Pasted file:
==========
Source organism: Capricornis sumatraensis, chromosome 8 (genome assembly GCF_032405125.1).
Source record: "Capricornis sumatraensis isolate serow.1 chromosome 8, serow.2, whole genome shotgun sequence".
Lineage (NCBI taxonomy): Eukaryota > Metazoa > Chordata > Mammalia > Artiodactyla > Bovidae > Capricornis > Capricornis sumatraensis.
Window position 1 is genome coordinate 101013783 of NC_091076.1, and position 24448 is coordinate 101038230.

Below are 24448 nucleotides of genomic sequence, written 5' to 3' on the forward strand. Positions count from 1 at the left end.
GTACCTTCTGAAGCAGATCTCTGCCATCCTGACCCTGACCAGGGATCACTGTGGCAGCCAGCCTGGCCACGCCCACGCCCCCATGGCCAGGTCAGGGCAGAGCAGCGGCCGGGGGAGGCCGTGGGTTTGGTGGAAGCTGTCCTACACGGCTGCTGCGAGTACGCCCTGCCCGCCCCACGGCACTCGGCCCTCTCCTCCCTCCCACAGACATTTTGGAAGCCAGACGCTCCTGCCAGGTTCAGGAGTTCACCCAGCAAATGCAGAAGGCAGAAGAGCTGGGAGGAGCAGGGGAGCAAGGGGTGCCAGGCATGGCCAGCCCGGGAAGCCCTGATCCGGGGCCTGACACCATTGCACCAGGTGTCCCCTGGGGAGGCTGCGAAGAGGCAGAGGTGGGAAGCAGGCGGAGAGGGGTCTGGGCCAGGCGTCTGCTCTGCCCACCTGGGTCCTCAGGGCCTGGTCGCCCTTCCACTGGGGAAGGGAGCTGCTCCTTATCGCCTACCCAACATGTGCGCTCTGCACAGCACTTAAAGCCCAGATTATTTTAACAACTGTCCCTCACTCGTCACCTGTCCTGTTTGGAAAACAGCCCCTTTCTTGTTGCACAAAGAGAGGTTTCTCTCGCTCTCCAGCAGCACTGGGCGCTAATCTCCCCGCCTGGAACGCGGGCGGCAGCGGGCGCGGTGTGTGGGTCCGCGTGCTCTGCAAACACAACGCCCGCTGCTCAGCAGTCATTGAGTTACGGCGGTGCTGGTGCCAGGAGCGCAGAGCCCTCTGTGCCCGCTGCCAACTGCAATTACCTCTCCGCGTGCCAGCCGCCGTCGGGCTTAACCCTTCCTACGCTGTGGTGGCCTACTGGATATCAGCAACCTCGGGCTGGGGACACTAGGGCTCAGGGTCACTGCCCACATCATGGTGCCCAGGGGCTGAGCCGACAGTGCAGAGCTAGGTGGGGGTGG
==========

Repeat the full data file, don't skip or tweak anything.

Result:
Source organism: Capricornis sumatraensis, chromosome 8 (genome assembly GCF_032405125.1).
Source record: "Capricornis sumatraensis isolate serow.1 chromosome 8, serow.2, whole genome shotgun sequence".
Lineage (NCBI taxonomy): Eukaryota > Metazoa > Chordata > Mammalia > Artiodactyla > Bovidae > Capricornis > Capricornis sumatraensis.
Window position 1 is genome coordinate 101013783 of NC_091076.1, and position 24448 is coordinate 101038230.

Below are 24448 nucleotides of genomic sequence, written 5' to 3' on the forward strand. Positions count from 1 at the left end.
GTACCTTCTGAAGCAGATCTCTGCCATCCTGACCCTGACCAGGGATCACTGTGGCAGCCAGCCTGGCCACGCCCACGCCCCCATGGCCAGGTCAGGGCAGAGCAGCGGCCGGGGGAGGCCGTGGGTTTGGTGGAAGCTGTCCTACACGGCTGCTGCGAGTACGCCCTGCCCGCCCCACGGCACTCGGCCCTCTCCTCCCTCCCACAGACATTTTGGAAGCCAGACGCTCCTGCCAGGTTCAGGAGTTCACCCAGCAAATGCAGAAGGCAGAAGAGCTGGGAGGAGCAGGGGAGCAAGGGGTGCCAGGCATGGCCAGCCCGGGAAGCCCTGATCCGGGGCCTGACACCATTGCACCAGGTGTCCCCTGGGGAGGCTGCGAAGAGGCAGAGGTGGGAAGCAGGCGGAGAGGGGTCTGGGCCAGGCGTCTGCTCTGCCCACCTGGGTCCTCAGGGCCTGGTCGCCCTTCCACTGGGGAAGGGAGCTGCTCCTTATCGCCTACCCAACATGTGCGCTCTGCACAGCACTTAAAGCCCAGATTATTTTAACAACTGTCCCTCACTCGTCACCTGTCCTGTTTGGAAAACAGCCCCTTTCTTGTTGCACAAAGAGAGGTTTCTCTCGCTCTCCAGCAGCACTGGGCGCTAATCTCCCCGCCTGGAACGCGGGCGGCAGCGGGCGCGGTGTGTGGGTCCGCGTGCTCTGCAAACACAACGCCCGCTGCTCAGCAGTCATTGAGTTACGGCGGTGCTGGTGCCAGGAGCGCAGAGCCCTCTGTGCCCGCTGCCAACTGCAATTACCTCTCCGCGTGCCAGCCGCCGTCGGGCTTAACCCTTCCTACGCTGTGGTGGCCTACTGGATATCAGCAACCTCGGGCTGGGGACACTAGGGCTCAGGGTCACTGCCCACATCATGGTGCCCAGGGGCTGAGCCGACAGTGCAGAGCTAGGTGGGGGTGG